Is Activision Blizzard’s stock the best play in the gaming business?

Is Activision Blizzard’s stock the best play in the gaming business?

As one of the world’s largest videogame companies, Activision Blizzard [ATVI] is known for producing strong returns off the back of hit titles such as Call of Duty, World of Warcraft and Candy Crush. However, since Activison's stock reached an all-time high of $83.19 on 28 September 2018, the stock’s price has nearly halved – down more than 45% at $45.57 as of 22 July 2019 – in line with its 50-day moving average. 

A recent bout of bad press has seen the stock trade lower. Internal tensions between the company’s three main businesses arms – Activision, Blizzard and King – forced it to make 8% of employees redundant at the start of the year as part of a restructuring plan.


Analysts remain bullish due to mobile focus

Despite the stock's recent struggles and a recent lag in game releases, the company’s shares have managed to maintain an average “buy” rating among 30 analysts, who have average price targets of $52 for the year, representing an upside of about 14% from current levels. 

Michael Pachter, analyst at Wedbush Securities, is one of the more bullish tracking the stock, with an outperform rating and a $56 price target. 

Pachter notes that the firm is planning to release more mobile games from franchises across the three core businesses, including a Call of Duty mobile game that’s being developed in collaboration with Tencent and a sequel to first-person shooter game Diablo Immortal, which he thinks will be released sometime this year.

Given the size of the mobile videogame market, the upcoming release of the two games could be a massive growth driver for Activision Blizzard.


Uniting Activision, Blizzard and King

While the firm has a strong track record for developing games that have continued to drive its revenue upwards, its Blizzard division had the lowest operating margin at 16% in Q1 2019 due to an in-game revenue decline.

Across the three businesses, its Activision unit is by far the best performing in its annual results with revenue topping $2.45bn in 2018 as opposed to Blizzard’s $2.29bn. 


Blizzard division's operating margin, the lowest of the company's three units

But when it comes to quarterly performance, the company’s mobile segment King Digital Q1 2019 revenues outperformed its other segments at $529m. Before the start of the year, King had seen its revenue over the last three years lag behind but has been making big strides recently with monthly active users totalling 272 million thanks to the segment’s highest revenue generating franchise: Candy Crush.

In an effort to streamline operations, Activision is now working more closely with Blizzard to leverage company-wide expertise – and impose a higher degree of financial discipline.

Recently Activision has been leveraging the existing framework of Blizzard’s The Overwatch League in order to build a Call of Duty league and expand its esports footprint.

“The upcoming launch of our new Call of Duty esports league reaffirms our leadership role in the development of professional esports,” CEO Bobby Kotick said in the company’s Q1 results, which credited its esports efforts as the main driver for the better-than-expected earnings.    

“Our owners value our professional, global city-based model, the success we have had with broadcast partners, sponsors and licensees, and the passion with which our players have responded to our events,” he added.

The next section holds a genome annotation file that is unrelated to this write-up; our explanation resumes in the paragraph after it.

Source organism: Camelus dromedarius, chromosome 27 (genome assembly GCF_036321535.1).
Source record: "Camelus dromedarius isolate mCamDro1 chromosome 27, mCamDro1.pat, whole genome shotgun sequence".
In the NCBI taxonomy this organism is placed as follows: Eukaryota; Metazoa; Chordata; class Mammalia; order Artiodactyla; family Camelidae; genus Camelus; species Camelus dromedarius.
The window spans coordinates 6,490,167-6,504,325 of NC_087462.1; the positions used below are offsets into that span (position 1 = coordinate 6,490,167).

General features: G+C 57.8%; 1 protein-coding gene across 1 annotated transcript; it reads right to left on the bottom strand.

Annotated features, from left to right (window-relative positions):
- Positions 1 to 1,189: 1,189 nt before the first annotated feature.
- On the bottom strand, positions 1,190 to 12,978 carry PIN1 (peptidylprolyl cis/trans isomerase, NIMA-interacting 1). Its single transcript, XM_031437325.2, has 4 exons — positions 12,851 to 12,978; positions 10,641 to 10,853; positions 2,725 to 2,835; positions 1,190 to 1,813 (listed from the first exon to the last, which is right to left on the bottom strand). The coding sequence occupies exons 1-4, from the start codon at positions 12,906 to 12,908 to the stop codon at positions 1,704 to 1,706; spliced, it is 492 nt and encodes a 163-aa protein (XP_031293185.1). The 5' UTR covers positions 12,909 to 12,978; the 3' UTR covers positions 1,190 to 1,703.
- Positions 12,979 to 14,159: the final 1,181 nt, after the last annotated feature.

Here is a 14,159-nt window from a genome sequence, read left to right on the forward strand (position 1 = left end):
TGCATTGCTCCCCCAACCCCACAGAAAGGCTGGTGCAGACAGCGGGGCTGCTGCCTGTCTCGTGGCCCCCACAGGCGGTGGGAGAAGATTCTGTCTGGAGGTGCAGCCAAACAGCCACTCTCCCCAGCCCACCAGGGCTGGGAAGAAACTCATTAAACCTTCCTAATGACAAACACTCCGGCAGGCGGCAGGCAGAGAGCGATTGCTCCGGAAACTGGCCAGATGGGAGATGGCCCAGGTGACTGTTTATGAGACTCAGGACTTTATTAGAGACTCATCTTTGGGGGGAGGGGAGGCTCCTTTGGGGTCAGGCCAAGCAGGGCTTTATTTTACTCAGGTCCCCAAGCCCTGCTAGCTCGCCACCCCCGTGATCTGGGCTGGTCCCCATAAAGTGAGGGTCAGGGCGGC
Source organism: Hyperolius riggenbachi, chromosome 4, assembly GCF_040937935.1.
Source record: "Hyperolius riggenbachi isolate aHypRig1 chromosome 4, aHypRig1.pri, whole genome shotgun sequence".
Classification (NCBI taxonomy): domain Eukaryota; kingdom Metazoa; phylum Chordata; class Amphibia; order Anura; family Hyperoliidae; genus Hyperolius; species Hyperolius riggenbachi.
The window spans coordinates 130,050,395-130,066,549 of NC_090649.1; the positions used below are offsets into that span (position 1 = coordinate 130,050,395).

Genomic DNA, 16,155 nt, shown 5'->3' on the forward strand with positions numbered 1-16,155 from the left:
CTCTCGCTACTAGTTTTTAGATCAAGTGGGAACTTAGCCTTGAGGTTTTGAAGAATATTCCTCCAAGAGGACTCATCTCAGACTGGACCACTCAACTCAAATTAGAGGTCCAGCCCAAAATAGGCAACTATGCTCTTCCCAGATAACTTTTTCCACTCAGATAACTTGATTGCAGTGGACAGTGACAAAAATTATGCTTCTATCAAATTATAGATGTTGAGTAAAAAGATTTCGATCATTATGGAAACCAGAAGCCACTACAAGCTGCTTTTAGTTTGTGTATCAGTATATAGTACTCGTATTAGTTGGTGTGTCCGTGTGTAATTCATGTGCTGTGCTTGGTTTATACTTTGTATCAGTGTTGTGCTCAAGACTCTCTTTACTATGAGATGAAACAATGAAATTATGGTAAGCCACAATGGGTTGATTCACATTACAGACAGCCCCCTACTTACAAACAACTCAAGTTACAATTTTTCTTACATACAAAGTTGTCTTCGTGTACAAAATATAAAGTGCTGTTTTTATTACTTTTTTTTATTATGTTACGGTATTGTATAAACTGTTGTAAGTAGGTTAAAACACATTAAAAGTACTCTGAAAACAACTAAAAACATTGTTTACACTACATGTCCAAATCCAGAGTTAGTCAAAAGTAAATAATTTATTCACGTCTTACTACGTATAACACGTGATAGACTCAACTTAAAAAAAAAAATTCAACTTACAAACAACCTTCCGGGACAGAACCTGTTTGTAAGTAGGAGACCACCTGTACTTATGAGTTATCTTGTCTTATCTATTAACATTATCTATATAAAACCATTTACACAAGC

“The upcoming launch of our new Call of Duty esports league reaffirms our leadership role in the development of professional esports” - CEO Bobby Kotick

Activision Blizzard’s strategic shift towards focusing on mobile will likely be a positive growth catalyst – although its success won’t be known until it reports Q2 results on 8 August 2019.


Esports key to long-term growth

When Activision Blizzard launched The Overwatch League in 2018, it effectively created the world’s first esports league. The company used one of the most popular videogame franchises to model itself on how traditional sports leagues operate, with games taking place at the Blizzard Arena in California  

At the end of last year, eight new teams were added to the league, with new teams reportedly expecting to pay expansion fees of between $30m to $60m for the next season.

But while esports leagues and companies look to expand their reach, some analysts are warning they may be getting ahead of themselves.

Wedbush’s Joel Kulina cautions interest in Overwatch seems to be fading, highlighting in a CNBC interview that a “major content boost” may be needed to help generate “more buzz”. 

The stock’s valuation could be starting to attract those traders using a longer-term time horizon though; shares currently trade at a TTM PE ratio of 23.58, which is lower than its peers as well as the industry’s average of 39.61.


Market cap$34.90bn
PE ratio (TTM)19.99
EPS (TTM)2.28
Return on Equity (TTM)16.44%

Activision Blizzard stock vitals, Yahoo finance, 23 July 2019


The stock’s price relative to the company’s book also looks appealing, that ratio coming in at 4.91, which is below the industry’s 5.52. Analysts, however, remain sceptical in regards to earnings potential, as estimates for Q2 range on the lower side between $0.22 and $0.30, according to Zacks. Activision Blizzard had reported earnings of $0.41 per share in Q2 2018.

At least revenue generation for the foreseeable future looks robust, the gaming giant has a dedicated following across all three operating segments that will ensure a base level of recurring revenue over the short- to mid-term.

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